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Gradual increase in foodservice sales expected for 1992.

Forecasting improved but modest growth, the National Restaurant Association is projecting $262.0 billion in foodservice industry sales in 1992, an increase of 5.6 percent over 1991 projections. Real sales, adjusted for inflation, are projected to advance 1.8 percent.

The 1992 figure, higher than the 0.5 percent real gain in 1991, reflects an anticipated modest improvement in the nation's economy. Still, the advance does not match the real gains achieved during the late 1970s and the early to mid-eighties.

"No question about it, the go-go years are a thing of the past," acknowledged John Farquharson, association president, referring to the period when overall economic growth was higher and the industry was in a less mature phase.

Nevertheless, association statistics show that throughout the past year customers have maintained frequency of eating and ordering out, although they have reduced the amount of money spent on each occasion. "This recession has demonstrated that eating out is firmly entrenched in contemporary lifestyles," said Farquharson. "Consumers are less willing to sacrifice that option now than they were during previous recessions."

In addition, a recent Gallup survey commissioned by the National Restaurant Association indicates that while 73 percent of adults are eating out as often as they would like, a pent-up desire to eat out more frequently exists among 27 percent of adults. As incomes rise during the coming year, forecasters believe this pent-up demand for food away from home--particularly for dinners out--will reassert itself.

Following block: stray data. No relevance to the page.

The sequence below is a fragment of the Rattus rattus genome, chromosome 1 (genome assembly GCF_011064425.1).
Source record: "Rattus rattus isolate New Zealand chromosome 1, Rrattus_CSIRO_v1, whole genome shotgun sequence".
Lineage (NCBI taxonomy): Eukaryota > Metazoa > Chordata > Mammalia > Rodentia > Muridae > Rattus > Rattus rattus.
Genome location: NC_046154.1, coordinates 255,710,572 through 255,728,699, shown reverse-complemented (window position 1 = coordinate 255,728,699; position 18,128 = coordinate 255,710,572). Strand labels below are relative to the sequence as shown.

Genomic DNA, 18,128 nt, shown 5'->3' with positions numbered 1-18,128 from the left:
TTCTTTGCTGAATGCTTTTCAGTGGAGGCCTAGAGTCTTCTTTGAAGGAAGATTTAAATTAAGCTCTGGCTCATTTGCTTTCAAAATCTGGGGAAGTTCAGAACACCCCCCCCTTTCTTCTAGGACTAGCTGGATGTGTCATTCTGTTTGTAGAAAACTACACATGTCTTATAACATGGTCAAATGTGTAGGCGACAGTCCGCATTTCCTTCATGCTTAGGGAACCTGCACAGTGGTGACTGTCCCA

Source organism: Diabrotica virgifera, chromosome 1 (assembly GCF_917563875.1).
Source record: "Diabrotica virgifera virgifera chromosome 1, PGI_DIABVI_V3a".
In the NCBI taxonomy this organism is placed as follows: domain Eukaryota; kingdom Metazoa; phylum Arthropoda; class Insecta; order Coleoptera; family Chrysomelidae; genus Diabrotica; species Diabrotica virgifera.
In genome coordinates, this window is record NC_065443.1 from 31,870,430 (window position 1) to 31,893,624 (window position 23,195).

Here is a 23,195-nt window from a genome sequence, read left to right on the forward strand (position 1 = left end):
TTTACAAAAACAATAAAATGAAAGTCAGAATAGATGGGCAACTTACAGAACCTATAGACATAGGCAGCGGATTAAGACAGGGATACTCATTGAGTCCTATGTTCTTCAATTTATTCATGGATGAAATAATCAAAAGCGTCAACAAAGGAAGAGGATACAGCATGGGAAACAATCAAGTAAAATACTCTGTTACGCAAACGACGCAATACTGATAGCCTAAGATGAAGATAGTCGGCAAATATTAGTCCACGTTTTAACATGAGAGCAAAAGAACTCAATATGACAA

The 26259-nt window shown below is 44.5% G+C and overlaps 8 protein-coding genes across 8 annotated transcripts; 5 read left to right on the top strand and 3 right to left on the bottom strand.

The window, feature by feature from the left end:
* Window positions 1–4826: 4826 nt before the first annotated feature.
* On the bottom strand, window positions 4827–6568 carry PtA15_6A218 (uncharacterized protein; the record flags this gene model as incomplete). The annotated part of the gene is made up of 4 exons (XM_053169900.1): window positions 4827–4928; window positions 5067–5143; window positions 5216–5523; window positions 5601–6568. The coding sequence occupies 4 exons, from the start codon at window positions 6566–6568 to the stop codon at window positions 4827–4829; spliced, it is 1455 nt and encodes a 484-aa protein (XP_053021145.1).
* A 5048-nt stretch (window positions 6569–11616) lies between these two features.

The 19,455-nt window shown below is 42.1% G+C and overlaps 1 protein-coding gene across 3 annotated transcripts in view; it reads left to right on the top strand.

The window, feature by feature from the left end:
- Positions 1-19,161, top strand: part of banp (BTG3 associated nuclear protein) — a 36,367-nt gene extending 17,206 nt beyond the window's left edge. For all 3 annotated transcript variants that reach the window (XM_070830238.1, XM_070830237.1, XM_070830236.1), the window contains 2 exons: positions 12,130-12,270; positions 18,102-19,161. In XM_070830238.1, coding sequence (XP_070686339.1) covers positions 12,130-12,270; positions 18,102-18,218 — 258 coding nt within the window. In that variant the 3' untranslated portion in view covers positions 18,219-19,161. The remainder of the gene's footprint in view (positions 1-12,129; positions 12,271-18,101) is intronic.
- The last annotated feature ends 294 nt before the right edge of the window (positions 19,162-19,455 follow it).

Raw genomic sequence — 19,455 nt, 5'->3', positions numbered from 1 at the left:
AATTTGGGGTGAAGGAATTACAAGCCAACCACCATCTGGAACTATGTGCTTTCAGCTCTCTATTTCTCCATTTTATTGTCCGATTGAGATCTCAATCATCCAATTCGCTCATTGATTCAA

Farquharson pointed out that the industry has struggled to maintain customer traffic by responding to the needs of financially-pinched patrons through value pricing and promotions. Association research conducted in 1991 confirms that the majority of consumers feel that restaurant meals meet or exceed their value expectations.

The industry's recent track record indicates that foodservice may be less sensitive to cyclical contractions than many other industries. Also, as consumers reined in their purchases of large durable goods during the past year, foodservice expenditures actually may have been assisted because there were fewer fixed charges against household incomes to limit the amount of cash on hand.

Nevertheless, one unique characteristic of the 1990-91 recession was its dramatic effect on professional, higher-income, white-collar workers--one of the primary foodservice markets. Despite an expected gradual recovery of consumer confidence in 1992, restaurant operators still will face the challenge of contending with their patrons enduring a period of continuing economic anxieties.

The 1992 forecast for the eating and drinking-place segment of the foodservice industry is as follows:

Sales at restaurants and lunchrooms are expected to reach $83.2 billion in 1992--a 5.1 percent advance from 1991, or 1.3 percent in real terms.

Although most Americans will be motivated to maintain their eating-out/takeout frequency in order to preserve their standard of living, today's value-driven consumer makes the higher-check portion of the restaurants-and-lunchrooms sector especially vulnerable

The National Restaurant Association predicts that competition for cash-conscious customers will remain intense. Chain dinner houses, in particular, are adding units at a rate above the industry average and are likely to show aggressive growth in the next few years.